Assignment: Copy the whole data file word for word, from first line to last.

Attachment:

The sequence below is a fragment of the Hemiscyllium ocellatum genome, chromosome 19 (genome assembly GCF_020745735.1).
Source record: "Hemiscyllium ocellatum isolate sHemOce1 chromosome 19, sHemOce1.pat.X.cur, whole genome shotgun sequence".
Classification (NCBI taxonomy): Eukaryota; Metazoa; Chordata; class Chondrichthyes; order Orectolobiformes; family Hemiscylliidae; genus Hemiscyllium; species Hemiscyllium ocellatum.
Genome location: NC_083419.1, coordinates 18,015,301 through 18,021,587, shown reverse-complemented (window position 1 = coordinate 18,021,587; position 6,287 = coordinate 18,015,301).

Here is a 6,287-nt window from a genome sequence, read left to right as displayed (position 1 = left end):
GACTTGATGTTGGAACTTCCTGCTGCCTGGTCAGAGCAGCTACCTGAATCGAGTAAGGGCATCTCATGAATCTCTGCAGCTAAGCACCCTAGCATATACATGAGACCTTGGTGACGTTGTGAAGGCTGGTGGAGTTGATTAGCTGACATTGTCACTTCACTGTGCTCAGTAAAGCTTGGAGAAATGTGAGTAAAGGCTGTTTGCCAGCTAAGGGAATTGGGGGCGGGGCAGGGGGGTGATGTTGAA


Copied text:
The sequence below is a fragment of the Hemiscyllium ocellatum genome, chromosome 19 (genome assembly GCF_020745735.1).
Source record: "Hemiscyllium ocellatum isolate sHemOce1 chromosome 19, sHemOce1.pat.X.cur, whole genome shotgun sequence".
Classification (NCBI taxonomy): Eukaryota; Metazoa; Chordata; class Chondrichthyes; order Orectolobiformes; family Hemiscylliidae; genus Hemiscyllium; species Hemiscyllium ocellatum.
Genome location: NC_083419.1, coordinates 18,015,301 through 18,021,587, shown reverse-complemented (window position 1 = coordinate 18,021,587; position 6,287 = coordinate 18,015,301).

Here is a 6,287-nt window from a genome sequence, read left to right as displayed (position 1 = left end):
GACTTGATGTTGGAACTTCCTGCTGCCTGGTCAGAGCAGCTACCTGAATCGAGTAAGGGCATCTCATGAATCTCTGCAGCTAAGCACCCTAGCATATACATGAGACCTTGGTGACGTTGTGAAGGCTGGTGGAGTTGATTAGCTGACATTGTCACTTCACTGTGCTCAGTAAAGCTTGGAGAAATGTGAGTAAAGGCTGTTTGCCAGCTAAGGGAATTGGGGGCGGGGCAGGGGGGTGATGTTGAA